Tuesday, December 06, 2005

Outline - Civil Procedure - II - Personal Jurisdiction

Civil Procedure (2005-2006)


Jurisdiction over the person (body and all property); court can only seize defendant’s property over which the court has jurisdiction, but in personam judgment is valid in jurisdiction where the property is located, and enforceable through Full Faith and Credit Clause.

  1. Waiver
    1. Procedural
      1. Direct attack - Raise lack of jurisdiction at the outset to prevent court from proceeding to judgment.
        1. Federal - Rule 12(b) (denial of motion can appealed after trial with certification)
        2. California - Motion to quash (immediate appeal available through writ of mandamus)
      2. Collateral attack - Raise lack of jurisdiction after case is tried on merits; risky because no way to re-try merits.
    2. Contractual - forum selection
      1. Burger King - Defendant who negotiated contract with choice of law clause has purposefully availed himself of the forum’s laws.
      2. Carnival Cruise - Forum selection clause on cruise ticket enforceable.
      3. Szukhent - Prompt acceptance and transmittal of summons to purchaser, pursuant to contract, sufficient to validate agency in stranger.
    3. If PJ not waived, apply Rule 4(k) for federal court, long-arm statute for state court.
  2. Rule 4(k) - Territorial Limits (federal court only)
    1. Defendants over which PJ can be established:
      1. Those subject to state court jurisdiction
      2. Third parties within 100 miles of court (bulge rule)
      3. Those under federal interpleader
      4. By federal statute
    2. Federal question cases have PJ over:
      1. Those not subject to PJ in any state court (aliens)
      2. Those with minimum contacts with entire US
    3. Analysis
      1. If (1)(B), (C), (D), or (2), apply constitutional analysis
      2. If (1)(A), apply statutory analysis
    4. Aerogroup v. Marlboro - Plaintiff claimed that under Rule 4(k), defendant not subject to jurisdiction of any one state but with contact with entire US subject to federal jurisdiction; court ruled minimum contacts too weak.
  3. Long-Arm Statute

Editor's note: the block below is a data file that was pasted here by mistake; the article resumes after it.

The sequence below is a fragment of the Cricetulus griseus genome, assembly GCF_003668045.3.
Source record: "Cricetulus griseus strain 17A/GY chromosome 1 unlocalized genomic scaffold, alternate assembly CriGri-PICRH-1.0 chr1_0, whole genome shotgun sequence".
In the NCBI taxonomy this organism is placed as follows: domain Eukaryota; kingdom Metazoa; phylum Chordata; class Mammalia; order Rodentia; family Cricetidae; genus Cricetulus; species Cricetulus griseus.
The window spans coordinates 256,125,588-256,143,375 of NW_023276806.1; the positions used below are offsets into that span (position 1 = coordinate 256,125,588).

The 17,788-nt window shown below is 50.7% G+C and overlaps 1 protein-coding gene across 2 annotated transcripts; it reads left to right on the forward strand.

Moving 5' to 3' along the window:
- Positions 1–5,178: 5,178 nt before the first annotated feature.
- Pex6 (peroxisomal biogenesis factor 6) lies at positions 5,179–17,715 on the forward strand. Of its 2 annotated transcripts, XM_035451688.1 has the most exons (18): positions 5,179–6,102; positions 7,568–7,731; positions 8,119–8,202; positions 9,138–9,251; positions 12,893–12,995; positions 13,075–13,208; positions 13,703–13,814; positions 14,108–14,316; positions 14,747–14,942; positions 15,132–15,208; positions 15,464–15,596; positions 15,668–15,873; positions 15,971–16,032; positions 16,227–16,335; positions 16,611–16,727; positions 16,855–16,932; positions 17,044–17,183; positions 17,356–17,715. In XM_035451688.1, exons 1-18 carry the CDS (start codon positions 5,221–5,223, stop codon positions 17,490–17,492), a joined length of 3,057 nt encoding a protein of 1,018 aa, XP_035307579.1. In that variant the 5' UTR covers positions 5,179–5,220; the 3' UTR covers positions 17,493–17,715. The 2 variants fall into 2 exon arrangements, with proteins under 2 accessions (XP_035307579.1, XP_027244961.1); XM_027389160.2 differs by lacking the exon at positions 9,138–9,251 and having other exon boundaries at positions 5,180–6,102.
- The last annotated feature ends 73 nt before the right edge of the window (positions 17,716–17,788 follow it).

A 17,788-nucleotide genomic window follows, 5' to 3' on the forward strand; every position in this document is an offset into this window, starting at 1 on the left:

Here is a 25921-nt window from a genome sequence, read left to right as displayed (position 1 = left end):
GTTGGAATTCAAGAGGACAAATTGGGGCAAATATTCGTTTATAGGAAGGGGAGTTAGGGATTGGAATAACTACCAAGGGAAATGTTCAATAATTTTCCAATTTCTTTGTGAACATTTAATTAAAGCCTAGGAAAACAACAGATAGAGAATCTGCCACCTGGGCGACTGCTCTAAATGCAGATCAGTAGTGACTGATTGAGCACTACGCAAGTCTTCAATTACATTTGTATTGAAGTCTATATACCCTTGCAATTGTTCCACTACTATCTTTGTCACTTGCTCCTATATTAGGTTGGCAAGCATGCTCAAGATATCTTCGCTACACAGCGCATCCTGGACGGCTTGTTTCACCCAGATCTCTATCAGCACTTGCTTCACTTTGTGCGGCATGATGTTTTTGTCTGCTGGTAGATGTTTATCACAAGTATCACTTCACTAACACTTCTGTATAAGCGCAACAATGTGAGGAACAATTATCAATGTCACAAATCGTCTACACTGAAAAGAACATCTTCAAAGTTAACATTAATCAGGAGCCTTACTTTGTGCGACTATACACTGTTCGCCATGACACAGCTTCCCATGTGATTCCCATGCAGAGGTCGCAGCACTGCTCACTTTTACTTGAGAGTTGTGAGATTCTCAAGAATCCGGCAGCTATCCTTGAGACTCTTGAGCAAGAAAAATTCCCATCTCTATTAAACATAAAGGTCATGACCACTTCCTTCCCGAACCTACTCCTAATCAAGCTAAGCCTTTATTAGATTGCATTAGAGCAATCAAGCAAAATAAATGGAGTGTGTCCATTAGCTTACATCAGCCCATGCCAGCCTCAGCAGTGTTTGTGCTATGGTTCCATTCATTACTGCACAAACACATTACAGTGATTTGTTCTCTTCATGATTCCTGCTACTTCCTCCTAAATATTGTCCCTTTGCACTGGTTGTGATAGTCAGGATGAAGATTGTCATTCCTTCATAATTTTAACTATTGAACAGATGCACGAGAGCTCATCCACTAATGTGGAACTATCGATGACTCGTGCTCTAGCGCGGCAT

1. McGee - PJ exists over insurance company with no other contact with state besides beneficiary due to knowledge.
    2. Gray - PJ exists over seller of defective valves to maker of heaters due to stream of commerce.
    3. Asahi - California’s long-arm statute is so expansive, may skip to constitutional analysis.
  4. Constitution
    1. General PJ
      1. Service - If defendant not served in forum, apply nature of contacts test. [Burnham – Defendant tagged out of state while visiting children and ex-wife]
      2. Nature of contacts - If contacts with forum are substantial or systematic and continuous, and purposeful, apply reasonableness test; otherwise, apply specific PJ test.
        1. International Shoe - Employment of salesmen in forum state sufficient for minimum contacts.
        2. Aerogroup v. Marlboro - Foreign manufacturer distributing through US group has minimum contacts with entire US.
        3. Kulko - Father who let child move to California with ex-wife had no purposeful availment.
    2. Specific PJ - If cause of action arises from contacts with forum, apply purposeful contacts test.
      1. In rem - Case arises from property; jurisdiction over property to determine ownership and control rights.
      2. Quasi in rem - Case unrelated to property; jurisdiction only to determine right to property; outdated legal concept.
        1. Harris v. Balk - Harris owed Balk who owed Epstein. Harris paid Epstein. Debt is intangible property. Epstein arrested Harris’ debt to Balk when Harris paid Epstein.
        2. Shaffer - Even if court attaches stock of foreign defendant, no PJ over defendant.
      3. Relatedness - “But for” or “proximate cause” test
        1. Nowak v. Tak How - Defendant’s solicitation of forum state customers increased likelihood one would respond favorably.
        2. Carnival Cruise - Customer would not have been hurt but for Carnival Cruise doing business in forum state.
        3. Cornelison v. Chaney - Accident with forum state resident would not have occurred but for defendant being en route to forum state.
    3. Purposeful contacts - If minimum contacts, apply reasonableness test.
    4. Reasonableness
      1. Burden on defendant
      2. Forum State’s interest
      3. Plaintiff’s interest in convenience and effective relief
      4. Interstate interest in efficiency
      5. Interstate interest in substantive social policies

    Stream of commerce alone and reasonableness alone aren’t enough; they must both exist.

  5. Another View [Wikipedia]
    1. Presence
      1. Territorial formalism (outdated) - Pennoyer
      2. Minimum contacts sufficient - International Shoe
      3. Modern interpretation - Burnham
        1. Scalia - Tradition upholds PJ over tagged defendant
        2. Brennan - Purpose availment upholds PJ over defendant tagged out-of-state
    2. Commercial Activities
      1. Placing products in “stream of commerce” helps establish minimum contacts [Gray]
      2. No PJ where extent of stream of commerce unforeseeable [World-Wide Volkswagen]
      3. Mere awareness of “stream of commerce” not enough without more [Asahi]
    3. Internet Activities
      1. Passive sites not subject to PJ unless a source of slander or defamation aimed at forum.
      2. Interactive sites may be subject to PJ depending on amount of contacts established as result of presence.
      3. Commercial sites subject to PJ.
    4. Property
      1. Ownership of property alone not sufficient minimum contacts for PJ in cases unrelated to property. [Shaffer]
      2. Property is sufficient contact for court having geographic jurisdiction to adjudicate case related to ownership of property, or arising from events occurring there. [Pennoyer]

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